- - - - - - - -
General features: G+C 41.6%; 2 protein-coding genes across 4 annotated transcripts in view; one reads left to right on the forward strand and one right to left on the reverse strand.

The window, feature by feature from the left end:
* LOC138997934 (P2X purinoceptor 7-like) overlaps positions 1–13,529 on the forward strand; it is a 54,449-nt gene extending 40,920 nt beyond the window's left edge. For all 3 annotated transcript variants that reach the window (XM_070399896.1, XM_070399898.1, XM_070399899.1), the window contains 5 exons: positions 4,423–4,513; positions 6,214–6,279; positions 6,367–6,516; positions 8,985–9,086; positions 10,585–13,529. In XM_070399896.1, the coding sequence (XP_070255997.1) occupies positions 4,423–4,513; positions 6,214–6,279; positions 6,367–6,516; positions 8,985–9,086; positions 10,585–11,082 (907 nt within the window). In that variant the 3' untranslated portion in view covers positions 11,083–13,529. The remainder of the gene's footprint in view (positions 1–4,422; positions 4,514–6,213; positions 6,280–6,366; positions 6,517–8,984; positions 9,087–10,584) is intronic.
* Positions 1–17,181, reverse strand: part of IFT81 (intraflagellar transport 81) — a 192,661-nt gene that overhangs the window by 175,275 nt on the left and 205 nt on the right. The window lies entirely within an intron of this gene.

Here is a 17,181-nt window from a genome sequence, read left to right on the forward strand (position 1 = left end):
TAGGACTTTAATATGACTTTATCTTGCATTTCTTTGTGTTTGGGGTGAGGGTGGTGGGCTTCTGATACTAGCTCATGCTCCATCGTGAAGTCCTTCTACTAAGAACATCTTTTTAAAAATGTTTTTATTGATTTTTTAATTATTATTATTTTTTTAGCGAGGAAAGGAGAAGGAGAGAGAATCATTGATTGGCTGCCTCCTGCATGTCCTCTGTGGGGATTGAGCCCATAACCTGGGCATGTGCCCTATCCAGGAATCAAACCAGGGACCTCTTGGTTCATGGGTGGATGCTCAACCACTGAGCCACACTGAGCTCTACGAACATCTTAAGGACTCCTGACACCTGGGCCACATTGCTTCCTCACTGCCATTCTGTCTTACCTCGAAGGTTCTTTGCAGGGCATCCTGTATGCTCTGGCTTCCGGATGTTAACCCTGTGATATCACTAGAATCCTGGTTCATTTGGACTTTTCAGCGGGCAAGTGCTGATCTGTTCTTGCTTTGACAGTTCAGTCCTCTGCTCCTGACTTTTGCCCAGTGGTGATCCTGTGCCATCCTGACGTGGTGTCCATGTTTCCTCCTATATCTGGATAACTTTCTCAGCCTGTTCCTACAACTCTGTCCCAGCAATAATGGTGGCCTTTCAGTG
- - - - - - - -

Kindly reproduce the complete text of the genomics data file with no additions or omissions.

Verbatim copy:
General features: G+C 41.6%; 2 protein-coding genes across 4 annotated transcripts in view; one reads left to right on the forward strand and one right to left on the reverse strand.

The window, feature by feature from the left end:
* LOC138997934 (P2X purinoceptor 7-like) overlaps positions 1–13,529 on the forward strand; it is a 54,449-nt gene extending 40,920 nt beyond the window's left edge. For all 3 annotated transcript variants that reach the window (XM_070399896.1, XM_070399898.1, XM_070399899.1), the window contains 5 exons: positions 4,423–4,513; positions 6,214–6,279; positions 6,367–6,516; positions 8,985–9,086; positions 10,585–13,529. In XM_070399896.1, the coding sequence (XP_070255997.1) occupies positions 4,423–4,513; positions 6,214–6,279; positions 6,367–6,516; positions 8,985–9,086; positions 10,585–11,082 (907 nt within the window). In that variant the 3' untranslated portion in view covers positions 11,083–13,529. The remainder of the gene's footprint in view (positions 1–4,422; positions 4,514–6,213; positions 6,280–6,366; positions 6,517–8,984; positions 9,087–10,584) is intronic.
* Positions 1–17,181, reverse strand: part of IFT81 (intraflagellar transport 81) — a 192,661-nt gene that overhangs the window by 175,275 nt on the left and 205 nt on the right. The window lies entirely within an intron of this gene.

Here is a 17,181-nt window from a genome sequence, read left to right on the forward strand (position 1 = left end):
TAGGACTTTAATATGACTTTATCTTGCATTTCTTTGTGTTTGGGGTGAGGGTGGTGGGCTTCTGATACTAGCTCATGCTCCATCGTGAAGTCCTTCTACTAAGAACATCTTTTTAAAAATGTTTTTATTGATTTTTTAATTATTATTATTTTTTTAGCGAGGAAAGGAGAAGGAGAGAGAATCATTGATTGGCTGCCTCCTGCATGTCCTCTGTGGGGATTGAGCCCATAACCTGGGCATGTGCCCTATCCAGGAATCAAACCAGGGACCTCTTGGTTCATGGGTGGATGCTCAACCACTGAGCCACACTGAGCTCTACGAACATCTTAAGGACTCCTGACACCTGGGCCACATTGCTTCCTCACTGCCATTCTGTCTTACCTCGAAGGTTCTTTGCAGGGCATCCTGTATGCTCTGGCTTCCGGATGTTAACCCTGTGATATCACTAGAATCCTGGTTCATTTGGACTTTTCAGCGGGCAAGTGCTGATCTGTTCTTGCTTTGACAGTTCAGTCCTCTGCTCCTGACTTTTGCCCAGTGGTGATCCTGTGCCATCCTGACGTGGTGTCCATGTTTCCTCCTATATCTGGATAACTTTCTCAGCCTGTTCCTACAACTCTGTCCCAGCAATAATGGTGGCCTTTCAGTG